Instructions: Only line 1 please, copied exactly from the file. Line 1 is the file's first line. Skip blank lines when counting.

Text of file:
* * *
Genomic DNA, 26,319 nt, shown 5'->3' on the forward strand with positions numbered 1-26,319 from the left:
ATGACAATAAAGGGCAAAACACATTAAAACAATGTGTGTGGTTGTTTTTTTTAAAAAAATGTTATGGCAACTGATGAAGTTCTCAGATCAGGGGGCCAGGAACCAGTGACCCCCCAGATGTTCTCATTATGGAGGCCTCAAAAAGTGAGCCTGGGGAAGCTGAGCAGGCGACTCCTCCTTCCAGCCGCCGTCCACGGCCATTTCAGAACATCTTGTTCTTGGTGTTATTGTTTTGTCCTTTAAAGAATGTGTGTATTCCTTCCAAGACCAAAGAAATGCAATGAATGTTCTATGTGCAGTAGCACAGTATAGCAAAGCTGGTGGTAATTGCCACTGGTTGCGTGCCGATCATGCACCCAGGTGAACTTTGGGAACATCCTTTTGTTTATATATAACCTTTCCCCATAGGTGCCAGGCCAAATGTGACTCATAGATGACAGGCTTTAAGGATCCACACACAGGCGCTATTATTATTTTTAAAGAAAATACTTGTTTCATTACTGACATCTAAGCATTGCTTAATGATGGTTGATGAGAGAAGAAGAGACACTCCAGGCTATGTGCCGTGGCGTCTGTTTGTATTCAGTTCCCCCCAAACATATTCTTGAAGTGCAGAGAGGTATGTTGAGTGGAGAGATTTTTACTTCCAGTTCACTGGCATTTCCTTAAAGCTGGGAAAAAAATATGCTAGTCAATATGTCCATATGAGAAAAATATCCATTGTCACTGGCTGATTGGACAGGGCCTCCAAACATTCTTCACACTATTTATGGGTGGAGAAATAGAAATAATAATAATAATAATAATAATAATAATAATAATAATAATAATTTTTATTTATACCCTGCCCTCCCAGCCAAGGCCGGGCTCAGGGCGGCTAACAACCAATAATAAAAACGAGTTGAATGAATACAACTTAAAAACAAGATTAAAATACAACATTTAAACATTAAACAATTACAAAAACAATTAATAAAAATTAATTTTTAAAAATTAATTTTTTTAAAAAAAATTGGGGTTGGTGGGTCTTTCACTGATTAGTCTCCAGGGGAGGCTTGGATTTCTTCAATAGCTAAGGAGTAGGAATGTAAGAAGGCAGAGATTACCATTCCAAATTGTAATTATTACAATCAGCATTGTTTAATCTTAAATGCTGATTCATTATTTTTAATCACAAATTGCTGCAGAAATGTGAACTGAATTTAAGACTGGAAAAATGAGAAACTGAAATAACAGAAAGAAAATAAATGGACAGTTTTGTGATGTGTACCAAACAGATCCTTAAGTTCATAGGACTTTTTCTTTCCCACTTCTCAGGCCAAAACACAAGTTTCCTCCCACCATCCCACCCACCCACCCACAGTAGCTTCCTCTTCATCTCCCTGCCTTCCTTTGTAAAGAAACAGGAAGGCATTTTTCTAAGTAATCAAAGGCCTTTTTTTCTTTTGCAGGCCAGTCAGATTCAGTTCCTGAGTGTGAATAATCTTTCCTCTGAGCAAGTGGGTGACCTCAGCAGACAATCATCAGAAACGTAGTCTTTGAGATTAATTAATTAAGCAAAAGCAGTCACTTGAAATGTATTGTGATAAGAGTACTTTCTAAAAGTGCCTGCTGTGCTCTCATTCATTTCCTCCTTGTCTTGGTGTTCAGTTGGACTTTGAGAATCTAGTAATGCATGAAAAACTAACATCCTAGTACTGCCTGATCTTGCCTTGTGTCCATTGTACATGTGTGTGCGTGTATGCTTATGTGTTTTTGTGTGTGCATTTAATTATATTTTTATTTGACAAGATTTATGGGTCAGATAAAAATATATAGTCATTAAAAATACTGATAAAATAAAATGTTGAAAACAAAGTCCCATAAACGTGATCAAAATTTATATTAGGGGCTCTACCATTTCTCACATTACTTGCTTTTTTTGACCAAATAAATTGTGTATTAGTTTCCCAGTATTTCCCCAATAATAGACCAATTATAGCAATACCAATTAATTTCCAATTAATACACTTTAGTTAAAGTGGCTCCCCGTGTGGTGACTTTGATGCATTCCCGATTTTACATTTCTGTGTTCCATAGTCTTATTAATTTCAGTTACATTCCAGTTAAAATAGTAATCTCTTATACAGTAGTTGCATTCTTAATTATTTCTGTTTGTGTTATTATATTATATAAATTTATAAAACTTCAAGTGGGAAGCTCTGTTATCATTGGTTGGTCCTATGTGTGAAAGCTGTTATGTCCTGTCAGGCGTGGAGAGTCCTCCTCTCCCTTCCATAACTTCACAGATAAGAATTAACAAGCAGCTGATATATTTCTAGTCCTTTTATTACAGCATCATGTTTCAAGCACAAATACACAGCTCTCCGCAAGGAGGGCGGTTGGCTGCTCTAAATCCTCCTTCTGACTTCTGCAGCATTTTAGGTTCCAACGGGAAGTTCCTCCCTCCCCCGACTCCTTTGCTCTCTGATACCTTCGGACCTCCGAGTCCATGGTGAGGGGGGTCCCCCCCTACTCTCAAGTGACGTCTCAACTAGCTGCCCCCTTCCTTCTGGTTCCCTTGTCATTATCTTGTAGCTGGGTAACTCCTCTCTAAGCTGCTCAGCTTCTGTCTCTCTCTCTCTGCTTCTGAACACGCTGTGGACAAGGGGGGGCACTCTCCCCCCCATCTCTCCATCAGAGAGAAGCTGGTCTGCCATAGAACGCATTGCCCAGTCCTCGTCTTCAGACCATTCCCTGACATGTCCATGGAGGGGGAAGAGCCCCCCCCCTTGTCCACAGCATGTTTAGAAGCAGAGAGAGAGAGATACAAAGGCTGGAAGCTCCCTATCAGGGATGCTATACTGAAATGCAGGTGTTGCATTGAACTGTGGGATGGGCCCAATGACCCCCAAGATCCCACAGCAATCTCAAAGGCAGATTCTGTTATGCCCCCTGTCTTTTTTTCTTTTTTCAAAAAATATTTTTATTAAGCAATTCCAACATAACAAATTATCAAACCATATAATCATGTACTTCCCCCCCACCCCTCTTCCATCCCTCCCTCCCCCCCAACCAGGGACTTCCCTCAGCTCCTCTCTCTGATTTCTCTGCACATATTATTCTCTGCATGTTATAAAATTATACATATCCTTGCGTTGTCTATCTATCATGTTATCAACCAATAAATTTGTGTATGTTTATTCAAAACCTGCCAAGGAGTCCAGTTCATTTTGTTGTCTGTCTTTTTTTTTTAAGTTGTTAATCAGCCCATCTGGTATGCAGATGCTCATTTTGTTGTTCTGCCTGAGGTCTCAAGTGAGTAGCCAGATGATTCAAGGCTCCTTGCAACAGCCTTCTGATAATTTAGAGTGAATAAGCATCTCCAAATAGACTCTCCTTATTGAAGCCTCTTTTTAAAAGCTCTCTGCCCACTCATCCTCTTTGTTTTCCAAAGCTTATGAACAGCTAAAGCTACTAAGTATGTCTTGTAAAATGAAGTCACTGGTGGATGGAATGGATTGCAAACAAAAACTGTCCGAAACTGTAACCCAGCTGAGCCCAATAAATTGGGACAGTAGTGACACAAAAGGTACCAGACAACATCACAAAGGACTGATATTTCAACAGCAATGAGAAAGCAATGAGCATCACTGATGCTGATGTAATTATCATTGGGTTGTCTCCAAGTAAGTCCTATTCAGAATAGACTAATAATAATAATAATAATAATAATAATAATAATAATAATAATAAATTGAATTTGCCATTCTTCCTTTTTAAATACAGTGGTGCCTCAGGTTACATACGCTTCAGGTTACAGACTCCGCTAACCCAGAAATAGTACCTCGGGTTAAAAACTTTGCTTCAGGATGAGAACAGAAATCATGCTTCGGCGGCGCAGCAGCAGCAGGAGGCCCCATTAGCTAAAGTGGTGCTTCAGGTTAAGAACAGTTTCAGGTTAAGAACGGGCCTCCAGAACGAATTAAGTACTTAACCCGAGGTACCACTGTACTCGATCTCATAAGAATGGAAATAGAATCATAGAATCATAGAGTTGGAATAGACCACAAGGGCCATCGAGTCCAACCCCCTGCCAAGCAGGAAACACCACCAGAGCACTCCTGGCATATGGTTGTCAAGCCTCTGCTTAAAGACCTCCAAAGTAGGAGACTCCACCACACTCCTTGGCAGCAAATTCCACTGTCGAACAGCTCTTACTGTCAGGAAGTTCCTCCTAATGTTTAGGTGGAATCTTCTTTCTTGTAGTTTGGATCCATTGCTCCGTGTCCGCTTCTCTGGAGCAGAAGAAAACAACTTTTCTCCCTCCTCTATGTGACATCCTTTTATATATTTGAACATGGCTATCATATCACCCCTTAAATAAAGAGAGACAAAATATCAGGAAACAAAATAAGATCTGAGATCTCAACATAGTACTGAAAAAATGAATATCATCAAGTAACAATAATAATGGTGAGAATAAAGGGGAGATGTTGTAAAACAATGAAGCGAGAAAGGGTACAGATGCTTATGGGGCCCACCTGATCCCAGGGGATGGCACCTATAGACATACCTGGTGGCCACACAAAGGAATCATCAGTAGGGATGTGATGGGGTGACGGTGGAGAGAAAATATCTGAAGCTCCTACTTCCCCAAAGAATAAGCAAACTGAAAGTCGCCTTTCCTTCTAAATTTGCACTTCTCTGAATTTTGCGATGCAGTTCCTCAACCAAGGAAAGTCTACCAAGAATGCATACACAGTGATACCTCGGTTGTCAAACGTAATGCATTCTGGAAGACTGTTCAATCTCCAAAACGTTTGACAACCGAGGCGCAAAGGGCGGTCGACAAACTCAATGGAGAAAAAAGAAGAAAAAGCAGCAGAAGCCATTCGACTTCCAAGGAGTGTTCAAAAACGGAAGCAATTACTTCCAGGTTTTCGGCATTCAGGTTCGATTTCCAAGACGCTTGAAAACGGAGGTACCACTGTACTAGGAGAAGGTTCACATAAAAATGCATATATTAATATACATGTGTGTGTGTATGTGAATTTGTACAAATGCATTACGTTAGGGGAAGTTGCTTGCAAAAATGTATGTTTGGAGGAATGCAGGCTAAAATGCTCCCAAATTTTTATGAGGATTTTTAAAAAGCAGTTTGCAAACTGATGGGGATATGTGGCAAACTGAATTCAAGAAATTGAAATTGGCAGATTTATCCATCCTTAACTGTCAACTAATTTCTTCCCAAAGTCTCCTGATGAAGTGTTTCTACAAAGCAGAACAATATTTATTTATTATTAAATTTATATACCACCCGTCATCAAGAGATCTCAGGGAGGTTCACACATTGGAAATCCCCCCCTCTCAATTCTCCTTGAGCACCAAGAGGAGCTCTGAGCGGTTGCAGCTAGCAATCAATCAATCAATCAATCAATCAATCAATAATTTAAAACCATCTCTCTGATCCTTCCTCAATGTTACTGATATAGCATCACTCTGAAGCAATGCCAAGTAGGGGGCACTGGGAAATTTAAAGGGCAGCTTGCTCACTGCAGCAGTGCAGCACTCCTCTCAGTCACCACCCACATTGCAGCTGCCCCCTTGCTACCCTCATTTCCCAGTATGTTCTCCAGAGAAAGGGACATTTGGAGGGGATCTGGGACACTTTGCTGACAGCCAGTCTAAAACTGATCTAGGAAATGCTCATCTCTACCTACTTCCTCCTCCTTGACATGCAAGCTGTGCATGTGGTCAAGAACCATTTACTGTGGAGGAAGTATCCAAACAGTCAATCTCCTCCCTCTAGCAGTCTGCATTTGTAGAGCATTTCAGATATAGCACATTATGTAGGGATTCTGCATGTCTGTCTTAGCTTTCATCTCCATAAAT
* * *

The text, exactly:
Genomic DNA, 26,319 nt, shown 5'->3' on the forward strand with positions numbered 1-26,319 from the left: